I knew I was an unlucky person. The odds of encountering an immortal squirrel outside the seven mountain ranges was already extremely low. Encountering one that’s also not busy? What kind of immortal wasn’t busy? Doesn’t she have any responsibilities? I thought all immortals were important people. If they weren’t cultivating in seclusion, then they were at least guarding treasuries or skill libraries. “You said you bailed me out of the jail because you wanted me to help you get used to the immortal realm, right? The seven mountain ranges are a tiny, closed-off region within the whole realm, and once you enter, it’ll be very difficult for you to leave. Wouldn’t it be better if we explored the rest of the immortal realm? That way, I won’t have to return home so early, and you would see more of the world.” 

Senior Fluffytail’s brow furrowed, and she stroked her chin while walking out of the restaurant. I wasn’t sure if she was considering my words or if she was thinking about something else. From what I’ve seen, she suffers from the same ailment that plagues many of my fellow peers and elders: an inability to focus and pay attention. It’s part of the reason why I wanted to run away from home in the first place. 


Senior Fluffytail didn’t react to my prompt. Well, if I can’t convince her, perhaps I can convince her companion, Durandal. He has a strange name as well, and it’s a bit awkward to pronounce. Luckily, squirrels can vocalize things pretty well. “Senior Durandal, what do you think about my idea? Humans like yourself aren’t treated very well by squirrels. Going to the seven mountain ranges is just asking to be bullied.”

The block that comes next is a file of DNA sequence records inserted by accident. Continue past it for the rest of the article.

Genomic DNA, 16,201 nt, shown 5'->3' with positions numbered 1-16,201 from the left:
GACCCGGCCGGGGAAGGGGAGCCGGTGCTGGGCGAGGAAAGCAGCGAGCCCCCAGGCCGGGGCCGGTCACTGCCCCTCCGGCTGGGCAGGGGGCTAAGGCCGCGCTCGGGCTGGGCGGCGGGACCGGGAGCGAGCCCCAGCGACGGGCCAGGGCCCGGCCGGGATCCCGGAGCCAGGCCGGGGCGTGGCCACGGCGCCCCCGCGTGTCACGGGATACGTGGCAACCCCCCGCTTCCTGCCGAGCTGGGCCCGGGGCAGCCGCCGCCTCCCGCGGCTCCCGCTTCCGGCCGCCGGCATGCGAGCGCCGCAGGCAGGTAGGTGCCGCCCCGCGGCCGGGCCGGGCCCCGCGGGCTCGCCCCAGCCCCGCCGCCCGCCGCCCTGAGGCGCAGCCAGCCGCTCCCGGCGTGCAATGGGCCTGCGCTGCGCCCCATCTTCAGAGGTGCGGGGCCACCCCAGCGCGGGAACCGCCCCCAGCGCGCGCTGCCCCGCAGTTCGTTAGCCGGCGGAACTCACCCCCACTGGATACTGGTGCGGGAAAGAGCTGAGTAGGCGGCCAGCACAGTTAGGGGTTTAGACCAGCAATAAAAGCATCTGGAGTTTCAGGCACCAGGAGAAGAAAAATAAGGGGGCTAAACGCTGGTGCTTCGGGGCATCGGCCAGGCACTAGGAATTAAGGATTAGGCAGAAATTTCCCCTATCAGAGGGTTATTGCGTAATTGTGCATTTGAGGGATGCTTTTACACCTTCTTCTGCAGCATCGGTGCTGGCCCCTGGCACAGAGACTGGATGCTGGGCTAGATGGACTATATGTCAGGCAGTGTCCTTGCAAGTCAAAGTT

Durandal raised an eyebrow at me. “When you ran away from home, what destination did you have in mind?” 

Destination? I did have one of those in mind, but before I could get very far, I was captured. “I was going to the frontlines. It’s a region of space separating the demons from the humans. My father obtained his name there, and I wanted to follow in his footsteps.” 

“You want to become like your old man, but you don’t want me to call you Slayer Junior?” 

When did Senior Fluffytail start listening in? If she’s heard me tell her not to call me Slayer Junior, why does she insist on doing it anyway? “That’s right. I want to earn my name. Only failures who can’t achieve anything by themselves need someone to give them a name, so stop giving me one when I haven’t done anything yet.” 

Senior Fluffytail clicked her tongue and rolled her eyes. “Well, only morons insist on doing things the hard way when there’s an easy way out right in front of them.” 

“But when a group of morons collectively agree on something, that something now has value when achieved. So, while it may seem moronic to you, that’s only because you can’t see its worth.” 

“The worth decided by a group of morons?” Senior Fluffytail snorted. “Not interested.” 

“I’m surprised your head’s feeling spry enough to win an argument,” Durandal said, declaring my loss despite the argument not being over yet. 

“Right?” Senior Fluffytail asked. “I’m surprised at myself too! It really feels like the air in the immortal realm is crisper or something. My head feels really clear.” Her brow furrowed, and she whipped her head around to look at Durandal. “What do you mean you’re surprised I’m winning an argument!? I always win!”